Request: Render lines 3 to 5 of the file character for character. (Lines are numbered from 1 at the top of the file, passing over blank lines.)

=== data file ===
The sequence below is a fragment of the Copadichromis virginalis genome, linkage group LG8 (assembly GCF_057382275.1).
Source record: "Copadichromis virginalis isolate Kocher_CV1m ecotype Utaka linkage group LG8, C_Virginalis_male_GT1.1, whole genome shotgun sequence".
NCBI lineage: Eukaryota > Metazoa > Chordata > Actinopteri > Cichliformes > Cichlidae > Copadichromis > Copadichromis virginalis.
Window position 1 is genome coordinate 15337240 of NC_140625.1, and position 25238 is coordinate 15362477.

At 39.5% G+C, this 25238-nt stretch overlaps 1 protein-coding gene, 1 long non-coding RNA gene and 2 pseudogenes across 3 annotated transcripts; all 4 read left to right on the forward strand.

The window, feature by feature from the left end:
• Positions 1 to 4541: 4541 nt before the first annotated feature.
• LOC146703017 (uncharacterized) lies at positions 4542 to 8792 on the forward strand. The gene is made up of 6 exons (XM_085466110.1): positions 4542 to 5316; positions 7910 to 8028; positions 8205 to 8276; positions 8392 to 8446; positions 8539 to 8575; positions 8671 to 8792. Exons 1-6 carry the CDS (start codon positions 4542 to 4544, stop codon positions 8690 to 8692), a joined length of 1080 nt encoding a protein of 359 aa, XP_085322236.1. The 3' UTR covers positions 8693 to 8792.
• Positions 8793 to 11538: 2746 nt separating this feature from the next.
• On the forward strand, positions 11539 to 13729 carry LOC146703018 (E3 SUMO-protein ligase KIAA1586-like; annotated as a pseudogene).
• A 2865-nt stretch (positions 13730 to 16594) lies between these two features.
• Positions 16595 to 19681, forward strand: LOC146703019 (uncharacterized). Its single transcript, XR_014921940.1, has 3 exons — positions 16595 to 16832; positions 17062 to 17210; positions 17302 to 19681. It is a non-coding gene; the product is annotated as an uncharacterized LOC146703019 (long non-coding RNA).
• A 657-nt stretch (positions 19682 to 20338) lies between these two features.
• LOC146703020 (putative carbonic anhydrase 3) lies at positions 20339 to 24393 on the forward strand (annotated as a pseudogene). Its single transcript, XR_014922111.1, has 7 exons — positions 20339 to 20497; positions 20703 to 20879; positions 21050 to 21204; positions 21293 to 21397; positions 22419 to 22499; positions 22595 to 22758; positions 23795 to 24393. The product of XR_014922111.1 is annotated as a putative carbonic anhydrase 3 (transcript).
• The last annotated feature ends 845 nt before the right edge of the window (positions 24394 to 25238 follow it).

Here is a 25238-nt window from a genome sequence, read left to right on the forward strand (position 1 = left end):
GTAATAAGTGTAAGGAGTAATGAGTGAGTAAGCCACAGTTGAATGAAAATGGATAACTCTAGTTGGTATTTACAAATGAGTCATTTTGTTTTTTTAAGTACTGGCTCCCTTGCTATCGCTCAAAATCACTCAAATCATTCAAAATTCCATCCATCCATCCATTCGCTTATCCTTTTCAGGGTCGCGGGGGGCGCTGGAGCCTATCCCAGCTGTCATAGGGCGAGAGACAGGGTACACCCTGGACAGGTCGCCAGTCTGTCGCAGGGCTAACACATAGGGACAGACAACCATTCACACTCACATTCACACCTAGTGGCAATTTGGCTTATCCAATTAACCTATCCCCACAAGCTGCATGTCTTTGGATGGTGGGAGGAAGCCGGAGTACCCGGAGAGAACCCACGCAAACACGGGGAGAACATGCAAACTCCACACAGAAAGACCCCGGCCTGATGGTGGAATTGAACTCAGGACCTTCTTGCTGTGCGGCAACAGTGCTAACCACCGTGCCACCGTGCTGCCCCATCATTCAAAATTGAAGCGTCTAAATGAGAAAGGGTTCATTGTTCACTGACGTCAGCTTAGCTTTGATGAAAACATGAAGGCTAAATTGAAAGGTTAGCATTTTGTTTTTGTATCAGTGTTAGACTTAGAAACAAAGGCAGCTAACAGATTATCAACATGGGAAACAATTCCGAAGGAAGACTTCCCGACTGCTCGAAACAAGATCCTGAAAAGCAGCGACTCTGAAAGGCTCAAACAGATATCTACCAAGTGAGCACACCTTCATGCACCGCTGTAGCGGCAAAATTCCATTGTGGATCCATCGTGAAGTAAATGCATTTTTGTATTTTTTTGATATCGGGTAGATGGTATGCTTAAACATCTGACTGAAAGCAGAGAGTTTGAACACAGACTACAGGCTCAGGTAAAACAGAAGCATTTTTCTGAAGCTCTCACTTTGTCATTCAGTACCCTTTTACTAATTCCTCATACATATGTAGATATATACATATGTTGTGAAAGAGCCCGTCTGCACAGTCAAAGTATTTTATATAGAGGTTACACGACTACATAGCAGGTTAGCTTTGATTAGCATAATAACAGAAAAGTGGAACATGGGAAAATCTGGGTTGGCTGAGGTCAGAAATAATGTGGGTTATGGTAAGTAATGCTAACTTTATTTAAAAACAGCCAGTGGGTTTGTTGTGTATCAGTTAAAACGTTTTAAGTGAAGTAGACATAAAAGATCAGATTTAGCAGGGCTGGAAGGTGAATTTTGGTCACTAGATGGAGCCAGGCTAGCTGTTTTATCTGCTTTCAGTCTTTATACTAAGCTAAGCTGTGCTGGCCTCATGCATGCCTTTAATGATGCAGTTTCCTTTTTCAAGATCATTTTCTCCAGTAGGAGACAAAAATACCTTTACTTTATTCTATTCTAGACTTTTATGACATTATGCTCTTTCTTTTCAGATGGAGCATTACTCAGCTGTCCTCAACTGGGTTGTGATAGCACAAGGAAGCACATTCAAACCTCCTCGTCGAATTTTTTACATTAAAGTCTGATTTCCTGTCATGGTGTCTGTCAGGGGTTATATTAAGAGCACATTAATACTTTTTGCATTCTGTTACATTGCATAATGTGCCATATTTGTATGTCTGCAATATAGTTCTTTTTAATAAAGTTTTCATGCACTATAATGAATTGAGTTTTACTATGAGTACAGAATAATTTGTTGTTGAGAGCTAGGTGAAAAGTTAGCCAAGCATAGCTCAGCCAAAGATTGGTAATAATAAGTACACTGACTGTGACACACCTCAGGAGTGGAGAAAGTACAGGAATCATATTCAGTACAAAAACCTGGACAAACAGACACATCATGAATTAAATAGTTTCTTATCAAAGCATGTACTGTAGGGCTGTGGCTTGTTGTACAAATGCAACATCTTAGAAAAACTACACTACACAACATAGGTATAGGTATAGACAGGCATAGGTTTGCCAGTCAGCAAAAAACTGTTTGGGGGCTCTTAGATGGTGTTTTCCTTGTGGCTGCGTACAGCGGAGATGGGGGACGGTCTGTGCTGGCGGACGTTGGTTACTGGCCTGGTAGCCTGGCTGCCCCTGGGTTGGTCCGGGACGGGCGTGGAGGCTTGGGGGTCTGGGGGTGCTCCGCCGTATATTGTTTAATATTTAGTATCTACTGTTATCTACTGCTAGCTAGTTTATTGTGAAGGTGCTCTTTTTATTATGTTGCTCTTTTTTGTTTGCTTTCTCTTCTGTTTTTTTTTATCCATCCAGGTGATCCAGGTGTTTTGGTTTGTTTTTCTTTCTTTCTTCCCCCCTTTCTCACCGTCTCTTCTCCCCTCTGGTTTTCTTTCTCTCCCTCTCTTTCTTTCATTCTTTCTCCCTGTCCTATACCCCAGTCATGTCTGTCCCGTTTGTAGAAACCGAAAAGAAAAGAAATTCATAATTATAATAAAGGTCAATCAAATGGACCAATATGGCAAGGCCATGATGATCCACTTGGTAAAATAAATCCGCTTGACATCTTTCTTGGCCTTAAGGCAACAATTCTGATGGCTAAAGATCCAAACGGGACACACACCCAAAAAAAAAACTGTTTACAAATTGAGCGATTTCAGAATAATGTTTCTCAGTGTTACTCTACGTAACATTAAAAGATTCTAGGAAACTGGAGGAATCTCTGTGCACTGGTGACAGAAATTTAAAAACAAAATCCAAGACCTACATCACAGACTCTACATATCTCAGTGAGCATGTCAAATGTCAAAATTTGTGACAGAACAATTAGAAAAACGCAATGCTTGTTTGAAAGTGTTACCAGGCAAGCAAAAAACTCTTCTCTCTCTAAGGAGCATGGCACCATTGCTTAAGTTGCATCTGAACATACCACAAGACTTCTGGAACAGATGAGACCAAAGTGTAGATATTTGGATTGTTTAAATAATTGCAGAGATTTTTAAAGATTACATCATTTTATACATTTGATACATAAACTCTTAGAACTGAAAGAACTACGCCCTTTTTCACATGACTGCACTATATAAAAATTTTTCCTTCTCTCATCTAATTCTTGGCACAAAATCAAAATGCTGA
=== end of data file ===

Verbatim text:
NCBI lineage: Eukaryota > Metazoa > Chordata > Actinopteri > Cichliformes > Cichlidae > Copadichromis > Copadichromis virginalis.
Window position 1 is genome coordinate 15337240 of NC_140625.1, and position 25238 is coordinate 15362477.

At 39.5% G+C, this 25238-nt stretch overlaps 1 protein-coding gene, 1 long non-coding RNA gene and 2 pseudogenes across 3 annotated transcripts; all 4 read left to right on the forward strand.